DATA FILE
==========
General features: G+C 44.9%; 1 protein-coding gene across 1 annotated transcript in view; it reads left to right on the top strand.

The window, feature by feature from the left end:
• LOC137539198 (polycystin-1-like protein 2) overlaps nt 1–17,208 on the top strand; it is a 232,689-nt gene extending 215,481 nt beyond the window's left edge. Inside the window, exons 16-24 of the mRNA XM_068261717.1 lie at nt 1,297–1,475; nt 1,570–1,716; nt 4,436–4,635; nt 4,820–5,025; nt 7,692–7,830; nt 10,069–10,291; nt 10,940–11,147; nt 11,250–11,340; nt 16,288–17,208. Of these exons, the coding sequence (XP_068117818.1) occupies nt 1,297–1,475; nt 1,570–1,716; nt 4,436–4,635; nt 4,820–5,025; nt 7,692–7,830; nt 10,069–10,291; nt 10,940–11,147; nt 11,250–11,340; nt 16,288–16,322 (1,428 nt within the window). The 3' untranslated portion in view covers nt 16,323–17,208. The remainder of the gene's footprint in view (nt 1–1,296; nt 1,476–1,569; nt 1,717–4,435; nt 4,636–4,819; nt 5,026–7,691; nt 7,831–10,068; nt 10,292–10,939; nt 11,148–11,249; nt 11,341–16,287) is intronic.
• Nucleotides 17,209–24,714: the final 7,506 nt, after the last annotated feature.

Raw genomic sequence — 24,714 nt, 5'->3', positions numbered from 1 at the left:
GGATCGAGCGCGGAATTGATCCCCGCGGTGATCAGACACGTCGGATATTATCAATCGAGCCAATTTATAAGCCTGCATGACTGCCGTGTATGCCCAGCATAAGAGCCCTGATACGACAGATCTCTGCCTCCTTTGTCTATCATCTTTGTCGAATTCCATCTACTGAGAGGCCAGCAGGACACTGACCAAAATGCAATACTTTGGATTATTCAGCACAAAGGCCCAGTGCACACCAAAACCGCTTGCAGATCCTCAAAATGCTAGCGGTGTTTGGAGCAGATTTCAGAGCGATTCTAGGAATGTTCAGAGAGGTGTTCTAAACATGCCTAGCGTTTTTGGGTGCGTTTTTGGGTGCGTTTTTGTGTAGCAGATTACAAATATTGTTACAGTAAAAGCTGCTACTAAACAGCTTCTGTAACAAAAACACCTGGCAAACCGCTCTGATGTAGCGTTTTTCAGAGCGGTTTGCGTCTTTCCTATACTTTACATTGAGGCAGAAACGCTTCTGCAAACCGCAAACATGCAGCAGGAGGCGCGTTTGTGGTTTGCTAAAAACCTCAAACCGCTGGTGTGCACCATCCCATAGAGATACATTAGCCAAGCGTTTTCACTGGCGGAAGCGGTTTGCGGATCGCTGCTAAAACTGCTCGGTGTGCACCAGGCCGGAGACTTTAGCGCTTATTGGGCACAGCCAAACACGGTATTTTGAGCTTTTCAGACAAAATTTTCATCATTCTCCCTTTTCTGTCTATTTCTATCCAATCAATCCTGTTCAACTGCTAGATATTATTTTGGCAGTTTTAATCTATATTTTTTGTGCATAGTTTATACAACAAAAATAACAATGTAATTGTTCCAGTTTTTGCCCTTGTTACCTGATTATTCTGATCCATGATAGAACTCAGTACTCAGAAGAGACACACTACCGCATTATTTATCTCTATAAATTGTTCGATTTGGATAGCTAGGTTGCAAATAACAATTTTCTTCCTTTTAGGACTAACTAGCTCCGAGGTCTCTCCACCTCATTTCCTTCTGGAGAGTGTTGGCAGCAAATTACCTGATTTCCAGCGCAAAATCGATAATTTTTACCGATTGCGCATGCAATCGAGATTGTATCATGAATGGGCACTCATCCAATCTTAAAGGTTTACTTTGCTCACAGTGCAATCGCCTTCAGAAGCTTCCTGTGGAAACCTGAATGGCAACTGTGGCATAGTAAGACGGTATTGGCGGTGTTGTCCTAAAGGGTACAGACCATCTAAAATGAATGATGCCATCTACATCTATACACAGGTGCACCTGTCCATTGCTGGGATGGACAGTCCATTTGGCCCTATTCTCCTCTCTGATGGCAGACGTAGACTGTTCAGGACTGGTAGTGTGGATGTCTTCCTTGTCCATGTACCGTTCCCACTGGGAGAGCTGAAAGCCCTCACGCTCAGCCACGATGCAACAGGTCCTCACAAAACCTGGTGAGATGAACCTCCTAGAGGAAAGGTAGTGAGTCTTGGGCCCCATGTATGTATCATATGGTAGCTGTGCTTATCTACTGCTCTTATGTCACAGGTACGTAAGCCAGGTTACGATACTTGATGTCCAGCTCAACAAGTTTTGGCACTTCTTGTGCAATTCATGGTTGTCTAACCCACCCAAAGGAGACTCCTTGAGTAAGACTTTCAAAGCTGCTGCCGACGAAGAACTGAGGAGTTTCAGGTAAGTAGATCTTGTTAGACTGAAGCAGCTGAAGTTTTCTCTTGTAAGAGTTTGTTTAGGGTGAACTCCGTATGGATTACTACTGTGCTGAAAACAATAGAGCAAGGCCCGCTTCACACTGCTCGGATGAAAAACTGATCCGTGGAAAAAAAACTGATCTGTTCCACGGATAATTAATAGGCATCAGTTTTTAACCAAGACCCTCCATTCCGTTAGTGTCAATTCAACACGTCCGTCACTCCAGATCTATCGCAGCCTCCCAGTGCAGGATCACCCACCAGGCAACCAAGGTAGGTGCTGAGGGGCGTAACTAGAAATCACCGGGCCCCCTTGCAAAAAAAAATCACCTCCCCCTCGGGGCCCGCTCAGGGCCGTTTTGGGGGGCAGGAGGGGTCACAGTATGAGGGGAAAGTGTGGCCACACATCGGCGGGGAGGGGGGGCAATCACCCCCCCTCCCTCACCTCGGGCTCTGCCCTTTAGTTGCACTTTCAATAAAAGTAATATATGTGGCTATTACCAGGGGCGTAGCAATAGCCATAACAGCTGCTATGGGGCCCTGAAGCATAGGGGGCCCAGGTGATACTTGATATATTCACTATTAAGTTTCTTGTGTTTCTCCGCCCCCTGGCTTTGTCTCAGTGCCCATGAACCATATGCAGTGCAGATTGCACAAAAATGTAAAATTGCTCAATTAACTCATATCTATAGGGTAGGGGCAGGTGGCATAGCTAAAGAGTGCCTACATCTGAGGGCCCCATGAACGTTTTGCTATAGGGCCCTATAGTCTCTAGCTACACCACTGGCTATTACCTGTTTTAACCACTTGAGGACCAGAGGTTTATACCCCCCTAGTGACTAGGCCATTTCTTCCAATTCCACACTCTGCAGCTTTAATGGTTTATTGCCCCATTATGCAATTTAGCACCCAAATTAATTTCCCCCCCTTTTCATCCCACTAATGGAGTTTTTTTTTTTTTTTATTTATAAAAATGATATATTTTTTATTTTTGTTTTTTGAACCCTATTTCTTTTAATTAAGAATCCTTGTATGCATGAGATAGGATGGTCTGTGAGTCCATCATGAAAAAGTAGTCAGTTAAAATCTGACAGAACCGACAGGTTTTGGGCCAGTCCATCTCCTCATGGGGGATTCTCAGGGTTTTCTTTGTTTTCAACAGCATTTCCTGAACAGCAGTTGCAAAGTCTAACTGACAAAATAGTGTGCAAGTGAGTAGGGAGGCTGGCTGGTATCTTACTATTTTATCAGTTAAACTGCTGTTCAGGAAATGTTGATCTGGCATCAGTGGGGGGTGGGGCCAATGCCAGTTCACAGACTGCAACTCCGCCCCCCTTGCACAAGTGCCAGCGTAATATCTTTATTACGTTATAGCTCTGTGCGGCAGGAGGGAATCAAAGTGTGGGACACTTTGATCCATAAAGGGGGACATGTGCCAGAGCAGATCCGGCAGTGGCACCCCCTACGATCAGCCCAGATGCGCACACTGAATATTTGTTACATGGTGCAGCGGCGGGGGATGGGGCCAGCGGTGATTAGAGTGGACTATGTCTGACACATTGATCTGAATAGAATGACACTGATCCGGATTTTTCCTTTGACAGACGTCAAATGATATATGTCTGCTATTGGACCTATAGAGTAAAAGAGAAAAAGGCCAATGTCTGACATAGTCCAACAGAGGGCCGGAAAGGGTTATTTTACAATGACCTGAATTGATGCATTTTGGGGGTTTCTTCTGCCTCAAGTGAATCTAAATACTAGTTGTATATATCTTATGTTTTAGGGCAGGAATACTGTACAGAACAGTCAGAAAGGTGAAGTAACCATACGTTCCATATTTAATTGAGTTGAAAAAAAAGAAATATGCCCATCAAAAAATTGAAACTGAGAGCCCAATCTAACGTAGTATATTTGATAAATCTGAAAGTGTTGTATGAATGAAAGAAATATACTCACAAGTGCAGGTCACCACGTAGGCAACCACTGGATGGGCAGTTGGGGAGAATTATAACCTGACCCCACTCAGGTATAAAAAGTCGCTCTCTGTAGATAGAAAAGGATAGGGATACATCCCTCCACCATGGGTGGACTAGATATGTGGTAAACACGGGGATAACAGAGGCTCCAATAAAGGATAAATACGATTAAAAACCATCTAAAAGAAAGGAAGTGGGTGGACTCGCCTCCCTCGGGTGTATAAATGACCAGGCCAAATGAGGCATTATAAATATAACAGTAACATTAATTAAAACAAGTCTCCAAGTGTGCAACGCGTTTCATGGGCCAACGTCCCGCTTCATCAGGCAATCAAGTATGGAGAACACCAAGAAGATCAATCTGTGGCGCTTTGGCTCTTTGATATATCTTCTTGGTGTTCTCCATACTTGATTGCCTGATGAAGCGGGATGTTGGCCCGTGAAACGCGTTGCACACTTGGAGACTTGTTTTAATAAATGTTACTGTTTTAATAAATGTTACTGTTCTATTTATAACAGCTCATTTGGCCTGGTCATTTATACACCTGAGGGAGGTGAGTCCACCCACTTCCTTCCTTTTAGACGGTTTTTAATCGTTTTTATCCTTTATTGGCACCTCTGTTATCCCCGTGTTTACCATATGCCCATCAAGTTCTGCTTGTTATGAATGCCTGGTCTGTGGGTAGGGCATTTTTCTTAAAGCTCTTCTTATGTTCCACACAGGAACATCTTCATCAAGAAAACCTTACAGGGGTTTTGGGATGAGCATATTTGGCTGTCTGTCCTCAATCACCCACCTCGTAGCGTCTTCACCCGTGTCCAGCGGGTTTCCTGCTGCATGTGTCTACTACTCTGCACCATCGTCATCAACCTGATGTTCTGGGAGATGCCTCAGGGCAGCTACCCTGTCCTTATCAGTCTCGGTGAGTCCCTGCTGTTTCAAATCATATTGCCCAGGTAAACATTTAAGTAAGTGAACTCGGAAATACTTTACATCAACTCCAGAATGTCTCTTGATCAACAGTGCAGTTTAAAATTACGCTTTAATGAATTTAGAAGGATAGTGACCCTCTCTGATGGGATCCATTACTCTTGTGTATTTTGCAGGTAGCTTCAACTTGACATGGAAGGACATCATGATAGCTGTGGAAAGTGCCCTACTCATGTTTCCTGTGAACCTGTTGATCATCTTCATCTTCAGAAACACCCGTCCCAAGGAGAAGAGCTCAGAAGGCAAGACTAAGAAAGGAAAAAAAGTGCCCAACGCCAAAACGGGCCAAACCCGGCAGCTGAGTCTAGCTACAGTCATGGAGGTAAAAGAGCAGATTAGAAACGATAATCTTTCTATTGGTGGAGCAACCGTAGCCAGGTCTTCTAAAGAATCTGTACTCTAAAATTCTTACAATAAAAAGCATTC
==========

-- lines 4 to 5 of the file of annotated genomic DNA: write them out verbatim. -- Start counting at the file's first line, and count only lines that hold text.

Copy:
• Nucleotides 17,209–24,714: the final 7,506 nt, after the last annotated feature.

Raw genomic sequence — 24,714 nt, 5'->3', positions numbered from 1 at the left: